Oranienburg is in Brandenburg.


Sachsenhausen ("Houses of the Saxons") is a sleepy suburb of Oranienburg, about one hour north of Berlin, Germany. But during World War II, the village was home to the Oranienburg concentration camp.

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Oranienburg Palace

Sachsenhausen concentration camp

Infamous slogan on the entrance gate

The construction of KZ-Sachsenhausen started in 1936 and it was officially taken into use in 1938. Originally built with the barracks arranged in a half-circle around the central tower, several expansions had to be hastily built to accommodate the swelling population. Many inmates were forced to do slave labor at the nearby Klinkerwerk brickworks, and there were also profitable side lines of money counterfeiting and ammunition manufacturing. While primarily a detention and work camp, with the SS policy being to perform mass executions out of view in the East, a group of 12,000 Soviet prisoners of war were killed in Sachsenhausen in 1941, followed by the construction of a small gas chamber and crematorium to facilitate killing small groups. Overall, over 200,000 people were imprisoned in KZ-Sachsenhausen and tens of thousands were killed there, mostly through hunger, disease and torture.

The inmates of KZ-Sachsenhausen were a varied group. While a number of Jews were interned, mostly before 1942, the bulk of the population was political prisoners of various kinds, especially actual or suspected Communists and Social Democrats. Other groups included common criminals, "asocials" (artists, playwrights, homeless, etc), Jehovah's Witnesses, foreign nationals, homosexuals and Roma (Gypsies). In accordance with standard KZ practice, all inmates including children were tattooed with their ID numbers.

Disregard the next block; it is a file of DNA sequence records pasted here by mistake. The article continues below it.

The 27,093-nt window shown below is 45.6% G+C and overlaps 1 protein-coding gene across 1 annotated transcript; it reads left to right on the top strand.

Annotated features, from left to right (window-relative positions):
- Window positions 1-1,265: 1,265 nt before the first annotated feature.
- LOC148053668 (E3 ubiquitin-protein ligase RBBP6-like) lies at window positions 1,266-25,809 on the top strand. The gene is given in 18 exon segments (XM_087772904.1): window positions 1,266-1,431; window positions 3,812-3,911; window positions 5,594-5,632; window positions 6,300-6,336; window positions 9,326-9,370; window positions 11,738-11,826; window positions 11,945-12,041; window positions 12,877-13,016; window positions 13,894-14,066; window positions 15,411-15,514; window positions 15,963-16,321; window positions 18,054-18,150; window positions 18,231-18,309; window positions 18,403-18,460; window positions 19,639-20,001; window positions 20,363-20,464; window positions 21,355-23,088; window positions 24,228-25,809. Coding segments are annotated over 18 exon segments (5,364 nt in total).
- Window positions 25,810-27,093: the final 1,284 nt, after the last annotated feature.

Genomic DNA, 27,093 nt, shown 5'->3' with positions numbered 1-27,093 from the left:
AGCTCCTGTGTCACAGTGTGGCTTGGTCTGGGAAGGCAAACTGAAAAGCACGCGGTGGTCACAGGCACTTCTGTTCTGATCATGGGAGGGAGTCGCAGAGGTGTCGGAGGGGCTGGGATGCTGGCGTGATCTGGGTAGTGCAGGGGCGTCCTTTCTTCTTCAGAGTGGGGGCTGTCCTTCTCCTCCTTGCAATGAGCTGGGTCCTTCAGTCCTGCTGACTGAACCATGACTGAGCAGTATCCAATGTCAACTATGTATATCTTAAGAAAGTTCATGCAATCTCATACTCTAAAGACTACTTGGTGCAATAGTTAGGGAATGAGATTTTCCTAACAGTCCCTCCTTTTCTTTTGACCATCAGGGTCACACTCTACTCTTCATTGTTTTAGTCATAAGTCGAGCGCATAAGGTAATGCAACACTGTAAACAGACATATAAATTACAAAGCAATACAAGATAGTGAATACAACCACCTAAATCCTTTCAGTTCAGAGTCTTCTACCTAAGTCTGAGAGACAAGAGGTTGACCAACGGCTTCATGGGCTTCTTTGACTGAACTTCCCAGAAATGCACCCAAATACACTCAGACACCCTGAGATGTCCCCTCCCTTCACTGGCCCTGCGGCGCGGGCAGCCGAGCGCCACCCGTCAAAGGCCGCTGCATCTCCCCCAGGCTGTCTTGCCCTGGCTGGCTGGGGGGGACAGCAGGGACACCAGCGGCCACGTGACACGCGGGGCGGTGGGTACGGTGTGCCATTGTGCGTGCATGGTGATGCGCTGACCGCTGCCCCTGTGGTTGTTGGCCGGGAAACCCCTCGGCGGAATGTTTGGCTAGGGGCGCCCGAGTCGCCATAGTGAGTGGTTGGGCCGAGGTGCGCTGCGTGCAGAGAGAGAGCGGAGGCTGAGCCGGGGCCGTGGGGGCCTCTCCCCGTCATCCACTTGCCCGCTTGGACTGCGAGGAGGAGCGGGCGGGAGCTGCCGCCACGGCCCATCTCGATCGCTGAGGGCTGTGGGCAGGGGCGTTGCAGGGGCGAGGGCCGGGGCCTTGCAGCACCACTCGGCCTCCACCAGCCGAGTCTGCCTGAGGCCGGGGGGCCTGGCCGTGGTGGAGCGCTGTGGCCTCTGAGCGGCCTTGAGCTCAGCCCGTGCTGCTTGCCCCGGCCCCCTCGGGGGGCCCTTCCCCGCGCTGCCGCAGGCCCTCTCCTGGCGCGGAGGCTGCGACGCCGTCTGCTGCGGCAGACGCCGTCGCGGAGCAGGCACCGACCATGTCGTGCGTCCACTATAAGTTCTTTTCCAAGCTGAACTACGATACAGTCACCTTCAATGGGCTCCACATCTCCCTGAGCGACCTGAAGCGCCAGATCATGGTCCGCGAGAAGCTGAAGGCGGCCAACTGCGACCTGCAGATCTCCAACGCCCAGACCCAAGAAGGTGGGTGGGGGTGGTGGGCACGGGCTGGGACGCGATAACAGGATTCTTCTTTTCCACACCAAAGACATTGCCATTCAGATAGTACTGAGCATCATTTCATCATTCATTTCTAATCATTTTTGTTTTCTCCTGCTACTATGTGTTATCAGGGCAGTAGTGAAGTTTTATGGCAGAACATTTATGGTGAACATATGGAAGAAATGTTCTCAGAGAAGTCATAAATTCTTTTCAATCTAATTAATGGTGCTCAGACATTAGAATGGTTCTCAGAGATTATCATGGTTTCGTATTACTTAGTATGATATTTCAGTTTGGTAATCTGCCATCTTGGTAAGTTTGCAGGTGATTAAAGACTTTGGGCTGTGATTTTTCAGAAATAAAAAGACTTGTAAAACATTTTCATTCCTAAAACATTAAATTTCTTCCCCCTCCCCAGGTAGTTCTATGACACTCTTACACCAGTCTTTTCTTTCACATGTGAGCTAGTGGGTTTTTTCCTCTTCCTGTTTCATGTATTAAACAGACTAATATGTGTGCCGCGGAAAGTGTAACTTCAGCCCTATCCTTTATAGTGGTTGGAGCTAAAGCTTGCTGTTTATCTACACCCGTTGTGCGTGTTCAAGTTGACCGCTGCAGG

As the Red Army approached in 1945, the prisoners were marched off towards the North Sea in a death march that claimed over 6,000 lives. After the camp's capture (and inclusion in the DDR), the Soviets documented the facilities and conducted a large trial in Berlin of the responsible Nazis. They then turned the KZ into a prison camp of their own, "Special Camp No. 7", imprisoning former Nazi functionaries as well as political prisoners. Until the camp was closed in 1950, some 60,000 people were imprisoned there, of whom about 12,000 died.

In 1951 the GDR police blew up the building with the gas chamber and crematorium. The area was then neglected. In the 1960s the camp was refitted by the Communists and opened as a museum commemorating Anti-Fascistic Struggle, entirely neglecting all non-Communist victims. Israel protested so loudly that a Jewish Museum was soon opened on the grounds. After the Berlin Wall fell, the Soviet-era camp was rediscovered, documented and added to the exhibits. Israel's prime minister Yitzhak Rabin visited in 1992; several weeks afterward the Jewish barracks were hit in an arson attack by neo-Nazis. A new building devoted to the Soviet camp, as well as a new roof over the remains of the crematorium complex were constructed.

Infirmary barracks in the camp

Despite the lack of advertising, the camp itself is quite nicely presented with a number of excellent exhibits, especially the newer post-GDR sections. Some of the older exhibits, however, are only in German (and occasionally Russian). Nearly all the buildings on the site are authentic-looking reconstructions, though many old building sites are only marked by stones. Entrance to the camp itself and to all the exhibitions is free. Many exhibitions are closed on Mondays but the camp remains open.